I learned that most--if not all--of the political theorizing, writings, and research into Marxist Leninism were done by Huey Newton, whose aspirations and accomplishments included earning college degrees. Newton was a scholar. He studied at the San Francisco Law School and the University of California at Santa Cruz, earning a bachelor's degree. In 1980, he completed a Ph.D. in social philosophy at Santa Cruz. That's the transcendent side of him.
Newton's other side was a street thug and crack addict. In 1974, he was alleged to have murdered a prostitute. Subsequently, Newton was believed to have murdered his tailor. He was also suspected of embezzling $300,000 from the movement he founded. In 1989, he was rumored to be a crack addict and allegedly was robbing street drug dealers when Dr. Huey P Newton was shot and killed in Oakland on August 22, 1989. He was forty-seven years old.
As an idealistic eighteen years old kid, I lacked the perception to foresee that by wearing a black beret, black leather jacket, and sunglasses, I was making myself an instant target to be killed by police. I was proud to be a Panther but naïve to the fact that Black Panthers struggled to exist. In 1969, J. Edgar Hoover, the Director of the Federal Bureau of Investigation (FBI), described the Panthers "as the greatest to the internal security of the country." According to declassified documents, the FBI's policy under J. Edgar Hoover was to "expose, disrupt, misdirect, discredit or otherwise neutralize the activities of Black nationalist hate type organizations, " including the Black Panther Party. The FBI enlisted local police agencies around the country to hunt down and kill Panthers. The infamous, most publicized direct consequence of the FBI policy was the 1969 assassination of twenty-one-year Fred Hampton and twenty-two-year-old Mark Clark in Chicago. They were shot dead in their beds as they slept.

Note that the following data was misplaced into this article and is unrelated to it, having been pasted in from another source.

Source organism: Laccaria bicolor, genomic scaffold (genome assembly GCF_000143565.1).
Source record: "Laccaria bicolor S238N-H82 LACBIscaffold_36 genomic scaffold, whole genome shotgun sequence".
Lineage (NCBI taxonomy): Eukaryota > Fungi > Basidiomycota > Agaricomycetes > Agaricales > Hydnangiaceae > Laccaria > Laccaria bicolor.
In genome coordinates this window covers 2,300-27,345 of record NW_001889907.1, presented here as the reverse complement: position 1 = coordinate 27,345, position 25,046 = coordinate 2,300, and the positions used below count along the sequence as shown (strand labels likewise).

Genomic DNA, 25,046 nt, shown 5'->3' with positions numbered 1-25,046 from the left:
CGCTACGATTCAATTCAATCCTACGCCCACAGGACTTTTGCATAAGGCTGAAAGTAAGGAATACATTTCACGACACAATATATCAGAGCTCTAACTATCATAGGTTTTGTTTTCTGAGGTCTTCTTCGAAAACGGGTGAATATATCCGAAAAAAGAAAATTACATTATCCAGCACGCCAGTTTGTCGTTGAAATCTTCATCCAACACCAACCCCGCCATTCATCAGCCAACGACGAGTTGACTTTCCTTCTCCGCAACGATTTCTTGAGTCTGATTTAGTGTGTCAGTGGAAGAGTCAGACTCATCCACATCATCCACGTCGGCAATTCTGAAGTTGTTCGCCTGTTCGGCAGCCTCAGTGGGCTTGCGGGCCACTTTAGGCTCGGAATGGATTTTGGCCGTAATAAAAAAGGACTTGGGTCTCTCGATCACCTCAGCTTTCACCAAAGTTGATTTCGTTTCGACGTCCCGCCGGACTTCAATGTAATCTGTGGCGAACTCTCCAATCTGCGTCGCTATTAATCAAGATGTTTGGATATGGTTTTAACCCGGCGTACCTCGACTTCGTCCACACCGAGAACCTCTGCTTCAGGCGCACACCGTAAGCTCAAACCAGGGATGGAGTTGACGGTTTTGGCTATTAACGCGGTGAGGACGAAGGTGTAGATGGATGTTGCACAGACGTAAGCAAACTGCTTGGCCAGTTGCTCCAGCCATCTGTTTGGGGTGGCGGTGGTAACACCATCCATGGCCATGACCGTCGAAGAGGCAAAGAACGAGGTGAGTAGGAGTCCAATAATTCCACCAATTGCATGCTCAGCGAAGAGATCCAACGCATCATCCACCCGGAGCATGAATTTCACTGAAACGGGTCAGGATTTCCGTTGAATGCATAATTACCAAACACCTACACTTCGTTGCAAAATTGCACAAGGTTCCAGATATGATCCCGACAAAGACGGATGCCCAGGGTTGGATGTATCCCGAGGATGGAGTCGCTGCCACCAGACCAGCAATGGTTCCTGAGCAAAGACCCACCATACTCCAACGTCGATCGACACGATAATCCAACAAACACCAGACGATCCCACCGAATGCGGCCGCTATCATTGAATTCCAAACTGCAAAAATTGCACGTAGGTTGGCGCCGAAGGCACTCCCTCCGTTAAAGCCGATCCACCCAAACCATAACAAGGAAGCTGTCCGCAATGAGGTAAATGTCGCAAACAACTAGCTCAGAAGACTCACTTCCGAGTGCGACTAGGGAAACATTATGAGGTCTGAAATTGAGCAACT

During their campaign to end police brutality in Oakland, the Black Panther Party was denied their 2nd amendment rights. The Second Amendment gives all Americans the right to bear arms in defense of themselves. It was legal for white people to carry guns publicly, but when Black people began to carry firearms, they were arrested. When the Panthers in Oakland packed rifles, patrolling African American neighborhoods, exercising their Constitutional right, local, state, and federal agencies around the country rushed to pass laws requiring permits to carry guns in public. Unlike today, The National Rifle Association did not challenge this gun legislation. They were okay with creating hurdles to legally owning guns to prevent black people from possessing firearms. In contrast, armed, white militias who threatened civil unrest and sedition against the United States government were allowed to exist. The Panthers were labeled a terrorist group by the FBI, setting in motion a deliberate effort to destroy them.
In their heyday, there were Black Panther chapters in 48 states with supporters in Japan, China, France, England, Germany, Sweden, Mozambique, South Africa, and Algeria. From the mid-1970s through the '80s, the activities of the Black Panther Party all but ceased due to the infiltration of FBI and police informants, systematic murder of Black Panthers, and inner squabbles among Panther leadership.
The Black Panther Party were visionaries. They recognized the historical precedents and roots of police brutality. Police killings of black people are an enduring culture and institution that spans centuries of slavery and is unlikely to abate until white America acknowledges that systemic racism exists.
Fifty-six years later, in 2022, as I turn seventy-two years old, I consider the Black Panthers one of the century's most important and impactful political organizations. More than Martin Luther King, Malcolm X, Marcus Garvey, or Elijah Muhammad and their organizations, the Black Panther Party bought attention to police brutality.
Ron Alexander is a Miami-based journalist and book author.